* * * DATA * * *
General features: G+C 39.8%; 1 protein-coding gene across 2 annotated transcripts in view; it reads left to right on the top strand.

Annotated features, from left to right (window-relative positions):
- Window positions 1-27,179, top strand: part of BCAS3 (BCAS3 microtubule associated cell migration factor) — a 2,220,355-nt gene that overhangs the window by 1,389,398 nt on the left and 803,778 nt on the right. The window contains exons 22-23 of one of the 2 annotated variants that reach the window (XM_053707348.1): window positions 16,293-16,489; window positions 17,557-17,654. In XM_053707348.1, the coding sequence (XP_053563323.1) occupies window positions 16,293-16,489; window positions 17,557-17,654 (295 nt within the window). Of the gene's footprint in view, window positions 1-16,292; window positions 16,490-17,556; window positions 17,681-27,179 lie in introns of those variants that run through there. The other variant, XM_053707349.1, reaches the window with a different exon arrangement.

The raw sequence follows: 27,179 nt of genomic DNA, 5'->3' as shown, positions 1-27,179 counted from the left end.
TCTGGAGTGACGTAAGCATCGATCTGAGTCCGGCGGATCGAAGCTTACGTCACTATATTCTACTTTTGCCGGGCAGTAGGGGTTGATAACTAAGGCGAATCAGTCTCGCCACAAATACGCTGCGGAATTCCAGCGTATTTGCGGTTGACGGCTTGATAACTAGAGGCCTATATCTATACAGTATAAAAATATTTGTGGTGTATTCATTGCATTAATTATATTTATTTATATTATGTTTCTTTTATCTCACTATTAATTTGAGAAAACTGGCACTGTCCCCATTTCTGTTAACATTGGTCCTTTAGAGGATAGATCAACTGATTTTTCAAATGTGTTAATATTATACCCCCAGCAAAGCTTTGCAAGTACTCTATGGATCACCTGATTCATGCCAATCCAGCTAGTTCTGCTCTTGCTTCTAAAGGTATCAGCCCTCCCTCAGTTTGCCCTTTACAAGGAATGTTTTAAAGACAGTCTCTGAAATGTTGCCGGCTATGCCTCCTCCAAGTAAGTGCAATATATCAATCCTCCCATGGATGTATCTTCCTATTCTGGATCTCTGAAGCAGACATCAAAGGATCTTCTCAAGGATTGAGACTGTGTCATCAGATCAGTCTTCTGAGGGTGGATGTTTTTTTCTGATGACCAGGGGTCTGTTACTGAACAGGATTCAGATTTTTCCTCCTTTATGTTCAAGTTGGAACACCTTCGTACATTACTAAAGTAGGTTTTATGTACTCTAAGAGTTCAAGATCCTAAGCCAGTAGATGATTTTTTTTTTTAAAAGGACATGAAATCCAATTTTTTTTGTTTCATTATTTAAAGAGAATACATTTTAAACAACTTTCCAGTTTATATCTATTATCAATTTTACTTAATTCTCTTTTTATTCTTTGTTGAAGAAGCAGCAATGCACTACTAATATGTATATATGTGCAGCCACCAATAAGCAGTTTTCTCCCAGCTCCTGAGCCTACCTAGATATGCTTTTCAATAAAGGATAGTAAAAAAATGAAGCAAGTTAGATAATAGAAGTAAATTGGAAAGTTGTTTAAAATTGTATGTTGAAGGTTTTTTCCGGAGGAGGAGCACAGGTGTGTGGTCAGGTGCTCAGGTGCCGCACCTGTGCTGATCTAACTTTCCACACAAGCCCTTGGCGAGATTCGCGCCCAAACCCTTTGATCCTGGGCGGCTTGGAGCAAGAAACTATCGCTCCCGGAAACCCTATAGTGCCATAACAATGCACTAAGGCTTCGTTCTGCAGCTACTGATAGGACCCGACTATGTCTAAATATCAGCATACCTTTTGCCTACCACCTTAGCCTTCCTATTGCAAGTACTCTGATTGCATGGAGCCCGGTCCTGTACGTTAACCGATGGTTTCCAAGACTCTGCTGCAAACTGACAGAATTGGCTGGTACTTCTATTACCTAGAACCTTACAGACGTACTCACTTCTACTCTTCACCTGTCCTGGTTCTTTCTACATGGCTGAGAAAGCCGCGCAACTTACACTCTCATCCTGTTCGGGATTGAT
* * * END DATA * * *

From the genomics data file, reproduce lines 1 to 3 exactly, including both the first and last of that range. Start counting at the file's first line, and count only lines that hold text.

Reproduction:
General features: G+C 39.8%; 1 protein-coding gene across 2 annotated transcripts in view; it reads left to right on the top strand.

Annotated features, from left to right (window-relative positions):
- Window positions 1-27,179, top strand: part of BCAS3 (BCAS3 microtubule associated cell migration factor) — a 2,220,355-nt gene that overhangs the window by 1,389,398 nt on the left and 803,778 nt on the right. The window contains exons 22-23 of one of the 2 annotated variants that reach the window (XM_053707348.1): window positions 16,293-16,489; window positions 17,557-17,654. In XM_053707348.1, the coding sequence (XP_053563323.1) occupies window positions 16,293-16,489; window positions 17,557-17,654 (295 nt within the window). Of the gene's footprint in view, window positions 1-16,292; window positions 16,490-17,556; window positions 17,681-27,179 lie in introns of those variants that run through there. The other variant, XM_053707349.1, reaches the window with a different exon arrangement.